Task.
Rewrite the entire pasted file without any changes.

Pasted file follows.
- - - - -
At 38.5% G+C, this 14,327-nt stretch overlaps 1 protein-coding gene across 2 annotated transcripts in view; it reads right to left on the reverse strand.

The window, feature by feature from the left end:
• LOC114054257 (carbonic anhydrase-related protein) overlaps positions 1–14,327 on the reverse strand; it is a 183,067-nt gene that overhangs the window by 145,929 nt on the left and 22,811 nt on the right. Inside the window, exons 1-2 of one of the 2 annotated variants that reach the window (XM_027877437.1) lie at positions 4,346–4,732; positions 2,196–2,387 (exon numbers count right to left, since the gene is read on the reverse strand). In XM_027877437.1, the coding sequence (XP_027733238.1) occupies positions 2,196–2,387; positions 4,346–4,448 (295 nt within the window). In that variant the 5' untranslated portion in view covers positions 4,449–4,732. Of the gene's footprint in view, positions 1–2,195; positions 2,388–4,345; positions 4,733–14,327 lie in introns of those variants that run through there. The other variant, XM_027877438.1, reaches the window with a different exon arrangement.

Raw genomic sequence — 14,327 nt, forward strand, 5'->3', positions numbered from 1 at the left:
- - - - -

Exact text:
At 38.5% G+C, this 14,327-nt stretch overlaps 1 protein-coding gene across 2 annotated transcripts in view; it reads right to left on the reverse strand.

The window, feature by feature from the left end:
• LOC114054257 (carbonic anhydrase-related protein) overlaps positions 1–14,327 on the reverse strand; it is a 183,067-nt gene that overhangs the window by 145,929 nt on the left and 22,811 nt on the right. Inside the window, exons 1-2 of one of the 2 annotated variants that reach the window (XM_027877437.1) lie at positions 4,346–4,732; positions 2,196–2,387 (exon numbers count right to left, since the gene is read on the reverse strand). In XM_027877437.1, the coding sequence (XP_027733238.1) occupies positions 2,196–2,387; positions 4,346–4,448 (295 nt within the window). In that variant the 5' untranslated portion in view covers positions 4,449–4,732. Of the gene's footprint in view, positions 1–2,195; positions 2,388–4,345; positions 4,733–14,327 lie in introns of those variants that run through there. The other variant, XM_027877438.1, reaches the window with a different exon arrangement.

Raw genomic sequence — 14,327 nt, forward strand, 5'->3', positions numbered from 1 at the left: